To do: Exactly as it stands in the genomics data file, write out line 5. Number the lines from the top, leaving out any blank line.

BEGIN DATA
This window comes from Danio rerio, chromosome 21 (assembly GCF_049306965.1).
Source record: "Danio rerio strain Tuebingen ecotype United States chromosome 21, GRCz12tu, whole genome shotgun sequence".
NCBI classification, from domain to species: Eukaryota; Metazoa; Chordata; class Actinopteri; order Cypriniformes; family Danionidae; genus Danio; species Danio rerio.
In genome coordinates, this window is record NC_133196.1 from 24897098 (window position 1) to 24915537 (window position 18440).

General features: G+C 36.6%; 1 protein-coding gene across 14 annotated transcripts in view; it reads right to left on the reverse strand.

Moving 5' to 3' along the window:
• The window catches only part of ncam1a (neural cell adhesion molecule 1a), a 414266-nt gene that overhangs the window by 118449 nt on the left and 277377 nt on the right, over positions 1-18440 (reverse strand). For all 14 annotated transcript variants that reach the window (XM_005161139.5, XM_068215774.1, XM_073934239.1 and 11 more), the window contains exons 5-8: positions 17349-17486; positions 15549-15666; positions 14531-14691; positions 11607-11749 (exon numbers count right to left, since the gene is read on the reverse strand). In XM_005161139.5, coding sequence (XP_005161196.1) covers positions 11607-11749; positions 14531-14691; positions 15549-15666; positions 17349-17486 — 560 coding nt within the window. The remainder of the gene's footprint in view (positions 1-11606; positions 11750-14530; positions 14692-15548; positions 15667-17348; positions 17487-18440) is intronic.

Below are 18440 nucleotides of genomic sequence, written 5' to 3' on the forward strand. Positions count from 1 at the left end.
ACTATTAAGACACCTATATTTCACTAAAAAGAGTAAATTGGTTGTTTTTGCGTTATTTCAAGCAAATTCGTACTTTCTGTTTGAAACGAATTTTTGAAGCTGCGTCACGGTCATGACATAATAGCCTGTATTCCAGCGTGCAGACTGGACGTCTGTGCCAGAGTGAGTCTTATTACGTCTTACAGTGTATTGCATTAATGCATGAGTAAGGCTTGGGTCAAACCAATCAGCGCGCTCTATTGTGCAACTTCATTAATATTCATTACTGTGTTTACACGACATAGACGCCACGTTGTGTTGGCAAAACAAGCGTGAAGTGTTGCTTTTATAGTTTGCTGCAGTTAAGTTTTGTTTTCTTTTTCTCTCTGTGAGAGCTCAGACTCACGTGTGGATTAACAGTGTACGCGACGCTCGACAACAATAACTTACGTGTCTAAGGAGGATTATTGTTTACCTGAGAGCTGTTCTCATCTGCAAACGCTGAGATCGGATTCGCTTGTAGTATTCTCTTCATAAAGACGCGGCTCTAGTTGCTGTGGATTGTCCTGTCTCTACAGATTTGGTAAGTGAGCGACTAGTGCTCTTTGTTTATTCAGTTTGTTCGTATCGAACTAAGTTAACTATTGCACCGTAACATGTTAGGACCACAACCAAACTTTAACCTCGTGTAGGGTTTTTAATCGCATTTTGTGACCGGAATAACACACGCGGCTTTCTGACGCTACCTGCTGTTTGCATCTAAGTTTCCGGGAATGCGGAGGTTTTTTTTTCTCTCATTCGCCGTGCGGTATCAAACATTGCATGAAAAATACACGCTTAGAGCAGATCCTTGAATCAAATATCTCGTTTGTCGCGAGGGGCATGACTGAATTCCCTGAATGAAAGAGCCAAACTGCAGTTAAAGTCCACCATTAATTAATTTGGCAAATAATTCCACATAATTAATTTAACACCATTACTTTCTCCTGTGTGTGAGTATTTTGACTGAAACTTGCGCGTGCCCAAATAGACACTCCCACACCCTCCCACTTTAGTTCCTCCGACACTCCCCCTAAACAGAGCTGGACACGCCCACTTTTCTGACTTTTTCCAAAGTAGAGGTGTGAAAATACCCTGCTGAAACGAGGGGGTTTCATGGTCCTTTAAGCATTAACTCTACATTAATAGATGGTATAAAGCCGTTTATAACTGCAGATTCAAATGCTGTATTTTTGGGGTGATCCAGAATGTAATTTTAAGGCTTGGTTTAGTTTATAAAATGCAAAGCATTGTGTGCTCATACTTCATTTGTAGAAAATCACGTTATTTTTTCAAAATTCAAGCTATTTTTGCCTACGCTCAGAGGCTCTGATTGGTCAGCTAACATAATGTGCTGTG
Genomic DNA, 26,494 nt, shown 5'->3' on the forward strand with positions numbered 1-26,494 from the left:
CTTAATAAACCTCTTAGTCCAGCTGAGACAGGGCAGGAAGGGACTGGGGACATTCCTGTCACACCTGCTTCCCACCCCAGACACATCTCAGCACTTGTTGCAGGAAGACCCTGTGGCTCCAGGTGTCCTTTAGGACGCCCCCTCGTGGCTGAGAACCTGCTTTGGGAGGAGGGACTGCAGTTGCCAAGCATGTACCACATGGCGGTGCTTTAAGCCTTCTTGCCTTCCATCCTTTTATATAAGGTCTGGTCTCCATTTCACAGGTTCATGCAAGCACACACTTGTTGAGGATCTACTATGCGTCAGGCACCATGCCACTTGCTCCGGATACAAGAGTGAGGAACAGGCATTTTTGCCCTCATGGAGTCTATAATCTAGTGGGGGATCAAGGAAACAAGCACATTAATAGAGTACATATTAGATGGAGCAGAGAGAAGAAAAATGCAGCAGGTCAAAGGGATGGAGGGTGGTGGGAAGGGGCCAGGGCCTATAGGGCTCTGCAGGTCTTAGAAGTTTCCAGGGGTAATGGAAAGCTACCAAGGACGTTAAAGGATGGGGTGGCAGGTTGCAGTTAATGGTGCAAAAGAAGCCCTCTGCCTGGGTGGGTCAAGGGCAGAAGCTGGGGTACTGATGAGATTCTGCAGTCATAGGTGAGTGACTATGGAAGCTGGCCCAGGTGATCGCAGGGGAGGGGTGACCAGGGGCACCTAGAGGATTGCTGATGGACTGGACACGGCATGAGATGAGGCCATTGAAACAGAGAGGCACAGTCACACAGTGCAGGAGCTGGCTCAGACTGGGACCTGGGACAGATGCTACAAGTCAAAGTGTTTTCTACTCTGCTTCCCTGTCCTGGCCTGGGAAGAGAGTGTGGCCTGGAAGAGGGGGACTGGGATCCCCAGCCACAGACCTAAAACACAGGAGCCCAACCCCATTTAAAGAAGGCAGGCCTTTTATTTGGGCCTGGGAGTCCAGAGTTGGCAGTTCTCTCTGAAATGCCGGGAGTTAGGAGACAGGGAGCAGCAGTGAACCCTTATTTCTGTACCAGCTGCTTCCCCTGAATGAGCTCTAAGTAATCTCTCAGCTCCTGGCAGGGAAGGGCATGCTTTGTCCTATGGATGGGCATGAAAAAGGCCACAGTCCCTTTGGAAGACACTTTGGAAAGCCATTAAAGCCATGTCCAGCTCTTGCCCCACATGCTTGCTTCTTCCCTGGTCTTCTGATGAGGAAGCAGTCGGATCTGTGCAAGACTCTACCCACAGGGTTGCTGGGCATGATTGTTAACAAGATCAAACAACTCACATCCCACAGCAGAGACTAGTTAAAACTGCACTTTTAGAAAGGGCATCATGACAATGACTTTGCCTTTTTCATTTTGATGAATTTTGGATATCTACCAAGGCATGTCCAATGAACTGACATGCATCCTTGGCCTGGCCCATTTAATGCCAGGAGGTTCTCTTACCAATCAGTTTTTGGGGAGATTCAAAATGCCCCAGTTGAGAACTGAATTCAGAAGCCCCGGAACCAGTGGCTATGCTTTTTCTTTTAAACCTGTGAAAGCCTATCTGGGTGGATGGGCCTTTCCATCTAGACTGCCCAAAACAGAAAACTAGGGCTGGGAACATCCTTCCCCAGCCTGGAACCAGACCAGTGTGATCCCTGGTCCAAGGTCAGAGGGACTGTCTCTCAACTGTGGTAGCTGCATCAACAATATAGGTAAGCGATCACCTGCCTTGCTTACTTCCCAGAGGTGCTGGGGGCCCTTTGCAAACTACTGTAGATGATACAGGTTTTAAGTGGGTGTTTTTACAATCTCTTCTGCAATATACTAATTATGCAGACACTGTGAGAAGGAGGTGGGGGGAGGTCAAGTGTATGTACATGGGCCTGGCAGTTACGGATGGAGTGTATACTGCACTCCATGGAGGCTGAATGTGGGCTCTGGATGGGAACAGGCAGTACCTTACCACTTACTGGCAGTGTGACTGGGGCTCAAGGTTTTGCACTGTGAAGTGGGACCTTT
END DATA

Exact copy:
General features: G+C 36.6%; 1 protein-coding gene across 14 annotated transcripts in view; it reads right to left on the reverse strand.